Oil prices bounded higher Tuesday after the Federal Reserve cut interest rates three-quarters of a percentage point and a rally on Wall...
NEW YORK — Oil prices bounded higher Tuesday after the Federal Reserve cut interest rates three-quarters of a percentage point and a rally on Wall Street raised energy investors’ hopes for the economy.
Retail gas prices, meanwhile, slipped slightly for the second day in a row, while diesel prices rose further above $4 a gallon.
Oil was already higher, drawing support from the stock market’s gains, when the Fed said it was lowering its key federal-funds rate as it tries to stave off a severe economic crisis. Many investors expected a full-point cut, but the Fed indicated it was concerned about higher inflation even as it was trying to shore up the economy.
Light, sweet crude for April delivery rose $3.74 to settle at $109.42 a barrel on the New York Mercantile Exchange.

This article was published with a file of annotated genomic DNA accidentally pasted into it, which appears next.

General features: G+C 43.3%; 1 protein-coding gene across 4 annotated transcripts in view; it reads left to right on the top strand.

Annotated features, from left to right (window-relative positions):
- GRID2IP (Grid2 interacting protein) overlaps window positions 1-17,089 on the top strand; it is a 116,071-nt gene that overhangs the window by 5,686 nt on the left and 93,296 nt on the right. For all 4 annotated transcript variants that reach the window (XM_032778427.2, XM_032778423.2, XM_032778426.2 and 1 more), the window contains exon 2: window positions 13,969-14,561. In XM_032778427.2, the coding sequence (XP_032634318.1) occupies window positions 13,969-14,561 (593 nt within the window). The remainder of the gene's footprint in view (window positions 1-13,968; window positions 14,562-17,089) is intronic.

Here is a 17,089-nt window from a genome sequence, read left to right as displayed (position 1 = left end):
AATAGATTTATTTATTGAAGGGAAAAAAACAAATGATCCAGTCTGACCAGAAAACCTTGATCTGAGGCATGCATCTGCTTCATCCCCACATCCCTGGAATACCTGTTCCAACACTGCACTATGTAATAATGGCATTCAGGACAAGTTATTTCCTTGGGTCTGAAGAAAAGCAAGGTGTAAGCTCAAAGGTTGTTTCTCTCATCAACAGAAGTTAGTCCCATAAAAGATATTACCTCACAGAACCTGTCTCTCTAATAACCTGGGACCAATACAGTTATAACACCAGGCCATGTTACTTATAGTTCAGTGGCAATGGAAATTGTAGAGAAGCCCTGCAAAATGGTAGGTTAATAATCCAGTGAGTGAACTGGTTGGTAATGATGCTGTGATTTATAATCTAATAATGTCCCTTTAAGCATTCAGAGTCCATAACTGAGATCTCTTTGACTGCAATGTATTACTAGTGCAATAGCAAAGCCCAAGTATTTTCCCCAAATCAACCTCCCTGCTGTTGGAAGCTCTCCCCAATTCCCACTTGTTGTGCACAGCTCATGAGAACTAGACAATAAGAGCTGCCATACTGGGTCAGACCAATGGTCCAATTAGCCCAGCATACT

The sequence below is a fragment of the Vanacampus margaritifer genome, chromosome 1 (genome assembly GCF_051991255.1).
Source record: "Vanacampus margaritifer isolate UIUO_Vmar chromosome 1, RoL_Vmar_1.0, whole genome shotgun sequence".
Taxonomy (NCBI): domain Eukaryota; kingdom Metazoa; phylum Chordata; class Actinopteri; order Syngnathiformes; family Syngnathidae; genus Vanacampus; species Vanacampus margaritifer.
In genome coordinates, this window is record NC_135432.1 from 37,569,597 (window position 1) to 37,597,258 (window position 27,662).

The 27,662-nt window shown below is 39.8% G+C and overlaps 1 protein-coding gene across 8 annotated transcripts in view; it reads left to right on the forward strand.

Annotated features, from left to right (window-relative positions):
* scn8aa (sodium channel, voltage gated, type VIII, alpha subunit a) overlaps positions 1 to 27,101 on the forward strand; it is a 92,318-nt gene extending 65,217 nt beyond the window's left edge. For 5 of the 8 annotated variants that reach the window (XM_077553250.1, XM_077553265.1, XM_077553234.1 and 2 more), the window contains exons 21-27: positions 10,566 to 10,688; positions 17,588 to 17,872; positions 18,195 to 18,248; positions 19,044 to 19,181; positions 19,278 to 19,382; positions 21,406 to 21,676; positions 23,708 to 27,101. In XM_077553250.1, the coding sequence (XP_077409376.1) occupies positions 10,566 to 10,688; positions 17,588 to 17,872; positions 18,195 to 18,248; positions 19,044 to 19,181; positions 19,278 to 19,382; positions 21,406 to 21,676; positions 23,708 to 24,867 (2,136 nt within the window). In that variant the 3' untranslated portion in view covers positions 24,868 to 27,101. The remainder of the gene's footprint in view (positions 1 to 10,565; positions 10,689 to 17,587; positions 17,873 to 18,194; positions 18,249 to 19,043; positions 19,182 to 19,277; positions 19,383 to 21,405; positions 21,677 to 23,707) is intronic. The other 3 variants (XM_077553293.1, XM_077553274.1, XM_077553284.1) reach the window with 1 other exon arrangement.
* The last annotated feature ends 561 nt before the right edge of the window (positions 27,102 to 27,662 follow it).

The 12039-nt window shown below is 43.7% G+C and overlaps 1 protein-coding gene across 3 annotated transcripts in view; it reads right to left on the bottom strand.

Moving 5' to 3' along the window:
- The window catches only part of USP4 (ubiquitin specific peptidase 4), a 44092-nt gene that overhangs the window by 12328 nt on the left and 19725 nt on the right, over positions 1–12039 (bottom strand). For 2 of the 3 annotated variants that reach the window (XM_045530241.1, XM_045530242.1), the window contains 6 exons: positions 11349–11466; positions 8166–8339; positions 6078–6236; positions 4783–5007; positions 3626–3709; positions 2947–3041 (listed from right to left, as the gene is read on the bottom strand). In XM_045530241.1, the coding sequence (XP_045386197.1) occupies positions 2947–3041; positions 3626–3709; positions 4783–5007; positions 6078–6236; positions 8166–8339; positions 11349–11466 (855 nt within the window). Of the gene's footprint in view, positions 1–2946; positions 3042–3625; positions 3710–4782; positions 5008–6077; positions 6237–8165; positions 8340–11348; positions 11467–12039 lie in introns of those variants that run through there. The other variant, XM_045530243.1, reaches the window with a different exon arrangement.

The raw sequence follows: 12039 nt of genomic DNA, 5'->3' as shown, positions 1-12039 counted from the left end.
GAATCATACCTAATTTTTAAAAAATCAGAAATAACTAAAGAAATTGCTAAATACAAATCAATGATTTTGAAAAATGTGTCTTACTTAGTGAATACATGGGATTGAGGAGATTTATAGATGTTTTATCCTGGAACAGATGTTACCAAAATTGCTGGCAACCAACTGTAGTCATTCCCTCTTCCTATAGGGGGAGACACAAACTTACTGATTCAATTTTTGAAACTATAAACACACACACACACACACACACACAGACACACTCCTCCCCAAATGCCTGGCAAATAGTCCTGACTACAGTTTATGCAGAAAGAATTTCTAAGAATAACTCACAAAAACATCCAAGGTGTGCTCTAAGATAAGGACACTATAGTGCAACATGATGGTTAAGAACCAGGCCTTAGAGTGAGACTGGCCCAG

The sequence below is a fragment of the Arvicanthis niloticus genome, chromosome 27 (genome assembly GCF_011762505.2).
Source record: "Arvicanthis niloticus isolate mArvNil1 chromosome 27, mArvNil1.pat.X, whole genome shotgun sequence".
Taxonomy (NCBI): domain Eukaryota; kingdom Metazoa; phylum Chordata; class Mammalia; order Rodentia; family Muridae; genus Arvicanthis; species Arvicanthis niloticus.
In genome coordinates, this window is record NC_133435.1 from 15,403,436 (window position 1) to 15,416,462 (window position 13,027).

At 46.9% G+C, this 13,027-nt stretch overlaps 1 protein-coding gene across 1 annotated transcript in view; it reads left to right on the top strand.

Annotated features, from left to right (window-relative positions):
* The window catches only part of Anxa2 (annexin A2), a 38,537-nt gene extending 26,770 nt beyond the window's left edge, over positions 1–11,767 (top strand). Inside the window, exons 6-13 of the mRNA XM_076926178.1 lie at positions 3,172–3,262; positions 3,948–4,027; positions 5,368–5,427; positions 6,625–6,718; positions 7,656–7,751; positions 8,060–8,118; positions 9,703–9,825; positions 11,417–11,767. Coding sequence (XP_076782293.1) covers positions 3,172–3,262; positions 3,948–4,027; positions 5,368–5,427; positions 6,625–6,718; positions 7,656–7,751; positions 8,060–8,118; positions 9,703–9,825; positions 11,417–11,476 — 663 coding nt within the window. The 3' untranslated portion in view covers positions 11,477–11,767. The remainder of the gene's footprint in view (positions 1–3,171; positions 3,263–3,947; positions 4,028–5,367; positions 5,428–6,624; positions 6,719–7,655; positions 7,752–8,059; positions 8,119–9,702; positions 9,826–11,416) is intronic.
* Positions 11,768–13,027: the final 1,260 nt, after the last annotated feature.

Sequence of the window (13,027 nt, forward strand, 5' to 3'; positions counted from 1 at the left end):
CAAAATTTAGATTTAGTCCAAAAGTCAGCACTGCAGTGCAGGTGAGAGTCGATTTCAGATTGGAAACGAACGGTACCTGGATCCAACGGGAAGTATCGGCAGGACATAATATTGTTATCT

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In the past several months, rate cuts have fed oil-price rallies as investors have bought crude futures to hedge against inflation and the falling dollar. Also, oil futures are priced in dollars, which makes them cheaper for foreign investors as the greenback falls.
That has sent crude to a series of records in recent weeks despite rising supplies and forecasts calling for lower demand growth this year. Today, the Energy Department is expected to report that the nation’s crude supplies grew last week.
“A weak dollar and the associated appeal of the oil as an inflation hedge and safe haven could continue to offset bearish fundamentals for a few more weeks,” said Jim Ritterbusch, president of Ritterbusch and Associates, in Galena, Ill., in a research note.
On Monday, oil prices plunged by $4.53 a barrel on concerns that Bear’s collapse was a sign of deeper economic problems.
Steve Bellino, senior vice president for energy at MF Global, agrees with many other analysts who think oil prices aren’t supported by the market’s underlying supply-and-demand fundamentals but thinks oil’s Monday swoon was just a correction in a bull market rather than a sign market sentiment is turning.
“The market’s run is not done yet,” Bellino said.